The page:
Illegal or Legal?

For employers that want to conduct temperature checks, Segal noted that the primary legal issue they need to consider is whether a temperature test is a medical examination under the Americans with Disabilities Act (ADA). "Unfortunately, the law is not entirely clear," he said.

The Equal Employment Opportunity Commission (EEOC) defines "medical examination" as a "procedure or test that seeks information about an individual's physical or mental impairments or health."

In determining whether a procedure or test is a medical examination, the EEOC has provided guidance as to what factors may be relevant:

  • Is it administered by a health care professional or someone trained by a health care professional?
  • Are the results interpreted by a health care professional or someone trained by a health care professional?
  • Is it designed to reveal an impairment or physical or mental health?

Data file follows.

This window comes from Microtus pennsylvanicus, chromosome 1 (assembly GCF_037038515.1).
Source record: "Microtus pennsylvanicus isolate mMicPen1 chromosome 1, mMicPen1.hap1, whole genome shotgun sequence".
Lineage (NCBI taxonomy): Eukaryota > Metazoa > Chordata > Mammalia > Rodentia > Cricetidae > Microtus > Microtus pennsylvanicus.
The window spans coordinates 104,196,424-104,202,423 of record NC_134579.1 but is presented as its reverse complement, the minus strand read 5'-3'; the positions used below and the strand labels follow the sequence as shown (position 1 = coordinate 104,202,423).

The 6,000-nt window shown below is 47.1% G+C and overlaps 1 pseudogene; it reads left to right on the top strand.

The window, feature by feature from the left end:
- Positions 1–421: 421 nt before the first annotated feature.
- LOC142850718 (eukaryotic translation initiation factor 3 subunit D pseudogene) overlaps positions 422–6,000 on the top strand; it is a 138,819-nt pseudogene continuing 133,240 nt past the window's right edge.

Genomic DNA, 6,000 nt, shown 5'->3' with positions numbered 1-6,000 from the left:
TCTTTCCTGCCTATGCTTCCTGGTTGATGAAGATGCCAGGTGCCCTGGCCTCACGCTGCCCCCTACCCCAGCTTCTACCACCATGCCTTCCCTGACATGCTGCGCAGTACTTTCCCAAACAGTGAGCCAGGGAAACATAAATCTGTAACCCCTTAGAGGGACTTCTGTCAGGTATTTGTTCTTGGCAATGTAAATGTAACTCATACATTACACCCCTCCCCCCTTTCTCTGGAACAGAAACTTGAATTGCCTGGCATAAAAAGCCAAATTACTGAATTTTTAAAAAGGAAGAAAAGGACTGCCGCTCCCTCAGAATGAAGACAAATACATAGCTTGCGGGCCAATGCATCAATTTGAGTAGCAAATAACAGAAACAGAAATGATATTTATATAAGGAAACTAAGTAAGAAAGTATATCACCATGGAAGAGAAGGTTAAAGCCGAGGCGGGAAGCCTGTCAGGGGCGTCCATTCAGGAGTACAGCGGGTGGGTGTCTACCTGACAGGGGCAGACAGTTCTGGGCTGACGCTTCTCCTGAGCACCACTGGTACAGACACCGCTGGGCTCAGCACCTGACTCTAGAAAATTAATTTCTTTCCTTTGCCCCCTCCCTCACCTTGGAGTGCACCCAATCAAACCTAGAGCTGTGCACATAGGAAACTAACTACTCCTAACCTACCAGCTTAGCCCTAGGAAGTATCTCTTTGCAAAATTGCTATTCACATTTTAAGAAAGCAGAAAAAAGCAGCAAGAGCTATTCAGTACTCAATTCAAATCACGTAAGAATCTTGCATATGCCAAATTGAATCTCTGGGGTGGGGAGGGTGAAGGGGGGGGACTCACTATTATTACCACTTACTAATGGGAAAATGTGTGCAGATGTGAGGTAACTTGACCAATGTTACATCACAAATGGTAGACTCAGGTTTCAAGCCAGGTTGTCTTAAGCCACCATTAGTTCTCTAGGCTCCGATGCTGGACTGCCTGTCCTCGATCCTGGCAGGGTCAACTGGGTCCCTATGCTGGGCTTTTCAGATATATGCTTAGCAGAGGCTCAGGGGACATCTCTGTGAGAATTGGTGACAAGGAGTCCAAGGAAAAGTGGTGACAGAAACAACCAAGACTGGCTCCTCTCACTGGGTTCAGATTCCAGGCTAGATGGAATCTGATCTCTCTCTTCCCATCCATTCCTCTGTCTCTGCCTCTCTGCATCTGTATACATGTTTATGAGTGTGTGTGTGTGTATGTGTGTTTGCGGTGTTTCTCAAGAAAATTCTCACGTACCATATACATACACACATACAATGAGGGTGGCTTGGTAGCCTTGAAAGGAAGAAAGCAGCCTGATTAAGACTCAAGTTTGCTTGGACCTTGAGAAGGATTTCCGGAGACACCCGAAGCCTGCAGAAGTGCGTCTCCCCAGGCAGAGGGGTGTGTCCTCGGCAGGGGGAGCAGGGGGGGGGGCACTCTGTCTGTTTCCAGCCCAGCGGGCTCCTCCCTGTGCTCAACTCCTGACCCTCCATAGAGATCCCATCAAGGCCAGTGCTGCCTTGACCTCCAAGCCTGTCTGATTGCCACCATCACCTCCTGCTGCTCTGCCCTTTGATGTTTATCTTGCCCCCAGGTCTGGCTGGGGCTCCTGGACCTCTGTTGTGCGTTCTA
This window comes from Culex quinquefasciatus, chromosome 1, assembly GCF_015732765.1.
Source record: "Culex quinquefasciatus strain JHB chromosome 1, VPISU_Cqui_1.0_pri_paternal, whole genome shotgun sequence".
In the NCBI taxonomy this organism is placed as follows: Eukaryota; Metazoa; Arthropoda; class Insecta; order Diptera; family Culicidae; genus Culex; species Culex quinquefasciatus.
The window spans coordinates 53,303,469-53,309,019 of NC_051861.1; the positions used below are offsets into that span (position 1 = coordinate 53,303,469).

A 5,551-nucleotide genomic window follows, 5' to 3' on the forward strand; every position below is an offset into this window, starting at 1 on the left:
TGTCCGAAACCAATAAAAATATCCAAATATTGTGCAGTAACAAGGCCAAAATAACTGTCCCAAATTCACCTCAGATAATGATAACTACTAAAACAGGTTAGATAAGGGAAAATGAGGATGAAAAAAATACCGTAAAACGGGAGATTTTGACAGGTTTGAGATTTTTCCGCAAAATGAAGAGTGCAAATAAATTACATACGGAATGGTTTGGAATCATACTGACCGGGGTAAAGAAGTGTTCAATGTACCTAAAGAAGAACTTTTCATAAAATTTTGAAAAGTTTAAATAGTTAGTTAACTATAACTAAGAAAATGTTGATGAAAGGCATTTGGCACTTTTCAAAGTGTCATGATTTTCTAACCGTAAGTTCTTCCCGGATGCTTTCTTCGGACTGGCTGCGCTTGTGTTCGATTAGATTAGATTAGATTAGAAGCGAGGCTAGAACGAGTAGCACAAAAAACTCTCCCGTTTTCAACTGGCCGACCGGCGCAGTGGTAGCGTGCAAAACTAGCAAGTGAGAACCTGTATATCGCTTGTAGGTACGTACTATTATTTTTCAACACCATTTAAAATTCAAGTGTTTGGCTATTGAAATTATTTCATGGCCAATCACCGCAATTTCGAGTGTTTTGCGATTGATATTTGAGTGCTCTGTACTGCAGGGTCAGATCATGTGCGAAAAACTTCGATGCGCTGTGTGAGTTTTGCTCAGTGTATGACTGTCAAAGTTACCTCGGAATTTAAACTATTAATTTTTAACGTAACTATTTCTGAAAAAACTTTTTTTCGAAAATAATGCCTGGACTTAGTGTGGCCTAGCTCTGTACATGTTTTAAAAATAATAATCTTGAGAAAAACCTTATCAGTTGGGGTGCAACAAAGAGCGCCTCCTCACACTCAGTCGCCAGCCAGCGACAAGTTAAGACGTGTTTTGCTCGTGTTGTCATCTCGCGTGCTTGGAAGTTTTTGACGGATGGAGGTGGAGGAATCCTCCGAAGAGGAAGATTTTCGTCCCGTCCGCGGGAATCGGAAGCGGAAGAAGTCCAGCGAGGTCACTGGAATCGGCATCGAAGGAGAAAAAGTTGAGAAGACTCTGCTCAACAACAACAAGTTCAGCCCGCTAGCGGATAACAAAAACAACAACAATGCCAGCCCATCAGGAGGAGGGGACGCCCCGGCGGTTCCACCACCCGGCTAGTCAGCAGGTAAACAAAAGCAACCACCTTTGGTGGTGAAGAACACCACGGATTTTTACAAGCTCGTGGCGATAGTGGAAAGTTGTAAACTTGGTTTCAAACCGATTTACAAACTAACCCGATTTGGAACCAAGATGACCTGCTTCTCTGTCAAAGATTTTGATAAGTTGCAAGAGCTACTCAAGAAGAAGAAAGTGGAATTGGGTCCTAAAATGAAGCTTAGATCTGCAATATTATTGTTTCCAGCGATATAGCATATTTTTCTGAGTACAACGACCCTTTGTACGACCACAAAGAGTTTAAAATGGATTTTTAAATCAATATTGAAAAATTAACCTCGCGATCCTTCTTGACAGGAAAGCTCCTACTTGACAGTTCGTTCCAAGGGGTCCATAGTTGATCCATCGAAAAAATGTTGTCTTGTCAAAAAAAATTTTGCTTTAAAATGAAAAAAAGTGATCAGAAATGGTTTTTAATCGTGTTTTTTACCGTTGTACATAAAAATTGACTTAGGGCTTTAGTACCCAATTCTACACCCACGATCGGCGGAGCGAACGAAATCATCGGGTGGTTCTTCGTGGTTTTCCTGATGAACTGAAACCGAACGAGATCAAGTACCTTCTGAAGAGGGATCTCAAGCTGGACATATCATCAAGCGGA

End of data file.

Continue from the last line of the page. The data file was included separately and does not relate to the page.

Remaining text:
• Is the employer trying to determine the applicant's physical or mental health or impairments?
  • Is it invasive (for example, does it require the drawing of blood, urine or breath)?
  • Does it measure an applicant's performance of a task or the individual's physiological responses to performing the task?
  • Is it normally given in a medical setting (for example, a health care professional's office)?
  • Is medical equipment used?

In its guidance on ADA requirements during pandemics, the EEOC states that a temperature test is a medical examination within the meaning of the ADA.